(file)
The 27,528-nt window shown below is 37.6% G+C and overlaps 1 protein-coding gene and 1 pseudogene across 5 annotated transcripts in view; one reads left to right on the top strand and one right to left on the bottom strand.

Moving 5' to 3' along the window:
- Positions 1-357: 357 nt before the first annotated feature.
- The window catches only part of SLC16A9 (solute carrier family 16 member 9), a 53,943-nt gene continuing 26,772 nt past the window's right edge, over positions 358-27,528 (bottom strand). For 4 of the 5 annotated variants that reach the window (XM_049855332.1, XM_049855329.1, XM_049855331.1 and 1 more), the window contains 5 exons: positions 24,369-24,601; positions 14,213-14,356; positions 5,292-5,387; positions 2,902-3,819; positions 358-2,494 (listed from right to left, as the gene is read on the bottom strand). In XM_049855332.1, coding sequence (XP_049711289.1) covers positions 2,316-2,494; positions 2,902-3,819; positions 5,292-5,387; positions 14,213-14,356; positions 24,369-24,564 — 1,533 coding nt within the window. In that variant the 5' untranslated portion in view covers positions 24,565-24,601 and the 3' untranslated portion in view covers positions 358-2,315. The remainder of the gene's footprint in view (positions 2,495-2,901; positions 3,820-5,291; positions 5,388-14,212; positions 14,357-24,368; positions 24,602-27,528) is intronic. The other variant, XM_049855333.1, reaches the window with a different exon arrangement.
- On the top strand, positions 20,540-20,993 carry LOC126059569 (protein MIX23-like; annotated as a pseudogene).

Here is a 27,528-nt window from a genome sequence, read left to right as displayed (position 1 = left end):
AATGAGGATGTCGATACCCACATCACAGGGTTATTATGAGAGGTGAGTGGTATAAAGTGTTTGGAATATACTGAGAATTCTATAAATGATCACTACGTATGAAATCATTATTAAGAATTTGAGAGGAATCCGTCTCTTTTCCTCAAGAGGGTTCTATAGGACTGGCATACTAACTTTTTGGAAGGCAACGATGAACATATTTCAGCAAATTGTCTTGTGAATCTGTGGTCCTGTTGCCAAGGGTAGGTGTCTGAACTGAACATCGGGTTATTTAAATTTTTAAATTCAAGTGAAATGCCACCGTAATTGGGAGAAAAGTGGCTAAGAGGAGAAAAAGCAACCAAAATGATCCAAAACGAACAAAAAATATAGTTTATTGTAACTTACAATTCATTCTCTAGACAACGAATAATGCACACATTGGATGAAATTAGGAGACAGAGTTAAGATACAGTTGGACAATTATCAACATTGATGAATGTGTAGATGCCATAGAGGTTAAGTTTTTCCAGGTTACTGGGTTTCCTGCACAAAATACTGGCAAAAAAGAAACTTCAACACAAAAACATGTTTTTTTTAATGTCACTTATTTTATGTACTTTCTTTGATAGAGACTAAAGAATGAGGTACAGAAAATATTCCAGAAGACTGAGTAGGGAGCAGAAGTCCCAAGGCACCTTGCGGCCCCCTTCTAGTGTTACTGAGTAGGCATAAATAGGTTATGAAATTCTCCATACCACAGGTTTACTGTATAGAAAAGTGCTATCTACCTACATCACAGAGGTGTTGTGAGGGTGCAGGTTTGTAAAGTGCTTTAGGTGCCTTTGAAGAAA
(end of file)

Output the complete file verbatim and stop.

The 27,528-nt window shown below is 37.6% G+C and overlaps 1 protein-coding gene and 1 pseudogene across 5 annotated transcripts in view; one reads left to right on the top strand and one right to left on the bottom strand.

Moving 5' to 3' along the window:
- Positions 1-357: 357 nt before the first annotated feature.
- The window catches only part of SLC16A9 (solute carrier family 16 member 9), a 53,943-nt gene continuing 26,772 nt past the window's right edge, over positions 358-27,528 (bottom strand). For 4 of the 5 annotated variants that reach the window (XM_049855332.1, XM_049855329.1, XM_049855331.1 and 1 more), the window contains 5 exons: positions 24,369-24,601; positions 14,213-14,356; positions 5,292-5,387; positions 2,902-3,819; positions 358-2,494 (listed from right to left, as the gene is read on the bottom strand). In XM_049855332.1, coding sequence (XP_049711289.1) covers positions 2,316-2,494; positions 2,902-3,819; positions 5,292-5,387; positions 14,213-14,356; positions 24,369-24,564 — 1,533 coding nt within the window. In that variant the 5' untranslated portion in view covers positions 24,565-24,601 and the 3' untranslated portion in view covers positions 358-2,315. The remainder of the gene's footprint in view (positions 2,495-2,901; positions 3,820-5,291; positions 5,388-14,212; positions 14,357-24,368; positions 24,602-27,528) is intronic. The other variant, XM_049855333.1, reaches the window with a different exon arrangement.
- On the top strand, positions 20,540-20,993 carry LOC126059569 (protein MIX23-like; annotated as a pseudogene).

Here is a 27,528-nt window from a genome sequence, read left to right as displayed (position 1 = left end):
AATGAGGATGTCGATACCCACATCACAGGGTTATTATGAGAGGTGAGTGGTATAAAGTGTTTGGAATATACTGAGAATTCTATAAATGATCACTACGTATGAAATCATTATTAAGAATTTGAGAGGAATCCGTCTCTTTTCCTCAAGAGGGTTCTATAGGACTGGCATACTAACTTTTTGGAAGGCAACGATGAACATATTTCAGCAAATTGTCTTGTGAATCTGTGGTCCTGTTGCCAAGGGTAGGTGTCTGAACTGAACATCGGGTTATTTAAATTTTTAAATTCAAGTGAAATGCCACCGTAATTGGGAGAAAAGTGGCTAAGAGGAGAAAAAGCAACCAAAATGATCCAAAACGAACAAAAAATATAGTTTATTGTAACTTACAATTCATTCTCTAGACAACGAATAATGCACACATTGGATGAAATTAGGAGACAGAGTTAAGATACAGTTGGACAATTATCAACATTGATGAATGTGTAGATGCCATAGAGGTTAAGTTTTTCCAGGTTACTGGGTTTCCTGCACAAAATACTGGCAAAAAAGAAACTTCAACACAAAAACATGTTTTTTTTAATGTCACTTATTTTATGTACTTTCTTTGATAGAGACTAAAGAATGAGGTACAGAAAATATTCCAGAAGACTGAGTAGGGAGCAGAAGTCCCAAGGCACCTTGCGGCCCCCTTCTAGTGTTACTGAGTAGGCATAAATAGGTTATGAAATTCTCCATACCACAGGTTTACTGTATAGAAAAGTGCTATCTACCTACATCACAGAGGTGTTGTGAGGGTGCAGGTTTGTAAAGTGCTTTAGGTGCCTTTGAAGAAA